## The set of prime ideals of a commutative ring contains inclusion-minimal elements

Let be a commutative ring with . Prove that the set of prime ideals in has an inclusion-minimal element (possibly zero).

Let denote the set of prime ideals. Note that is partially ordered by the superset relation, and is nonempty since every maximal ideal is prime. Let be a chain in ; that is, for all . We know that is an ideal in by this previous exercise; we now show that this ideal is prime. Suppose . Then for all . Suppose that (without loss of generality) there exists such that . Then , and moreover, for all . Now let ; since , either or . If , then , a contradiction. So . Hence for all , and we have . Thus is prime. So , and thus the chain has an upper bound.

Since the chain is arbitrary, by Zorn’s Lemma, contains an inclusion-minimal element.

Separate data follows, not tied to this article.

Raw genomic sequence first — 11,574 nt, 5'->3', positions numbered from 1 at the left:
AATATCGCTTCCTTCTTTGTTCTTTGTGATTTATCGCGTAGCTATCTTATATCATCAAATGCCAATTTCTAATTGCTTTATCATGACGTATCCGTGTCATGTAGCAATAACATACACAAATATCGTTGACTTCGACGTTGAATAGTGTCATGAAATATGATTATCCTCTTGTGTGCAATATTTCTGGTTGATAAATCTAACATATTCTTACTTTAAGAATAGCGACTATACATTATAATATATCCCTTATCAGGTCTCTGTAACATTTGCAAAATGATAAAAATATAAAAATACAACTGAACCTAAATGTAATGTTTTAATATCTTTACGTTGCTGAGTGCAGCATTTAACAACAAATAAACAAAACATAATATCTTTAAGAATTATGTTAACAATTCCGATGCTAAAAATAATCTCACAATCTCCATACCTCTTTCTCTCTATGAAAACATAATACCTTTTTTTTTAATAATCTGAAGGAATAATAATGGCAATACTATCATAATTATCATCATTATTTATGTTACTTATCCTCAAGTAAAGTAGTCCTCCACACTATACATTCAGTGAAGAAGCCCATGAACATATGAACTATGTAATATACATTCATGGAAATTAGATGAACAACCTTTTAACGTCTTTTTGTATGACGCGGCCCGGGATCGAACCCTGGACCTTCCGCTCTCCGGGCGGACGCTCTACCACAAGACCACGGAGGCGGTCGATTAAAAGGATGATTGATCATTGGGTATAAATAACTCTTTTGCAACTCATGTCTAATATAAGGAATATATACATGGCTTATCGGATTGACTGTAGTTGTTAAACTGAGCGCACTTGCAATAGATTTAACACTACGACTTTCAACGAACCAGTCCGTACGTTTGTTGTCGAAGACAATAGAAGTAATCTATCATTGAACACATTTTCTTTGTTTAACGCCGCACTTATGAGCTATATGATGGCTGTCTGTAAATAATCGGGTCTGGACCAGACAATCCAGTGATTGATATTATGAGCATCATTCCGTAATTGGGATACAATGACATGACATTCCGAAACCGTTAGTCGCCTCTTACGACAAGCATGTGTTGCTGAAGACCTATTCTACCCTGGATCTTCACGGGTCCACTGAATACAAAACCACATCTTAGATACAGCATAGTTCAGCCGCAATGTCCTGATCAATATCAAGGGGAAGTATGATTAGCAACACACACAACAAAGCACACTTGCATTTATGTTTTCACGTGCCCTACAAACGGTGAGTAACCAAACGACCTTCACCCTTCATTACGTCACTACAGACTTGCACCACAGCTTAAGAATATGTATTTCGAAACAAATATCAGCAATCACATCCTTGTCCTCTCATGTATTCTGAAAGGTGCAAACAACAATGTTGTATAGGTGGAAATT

### Like this:

Like Loading...

*Related*

or leave a trackback:

Trackback URL.

## Comments

I just wanted to point out that an arbitrary chain need not be indexed by the natural numbers, which was assumed in this proof. And in order to appeal to Zorn’s Lemma, one needs to establish that every chain has a lower bound in your set P of prime ideals.

You are correct on both counts; not sure what I was thinking. I’ll mark this “incomplete” for now and fix it later. Thanks!

It should be fixed now.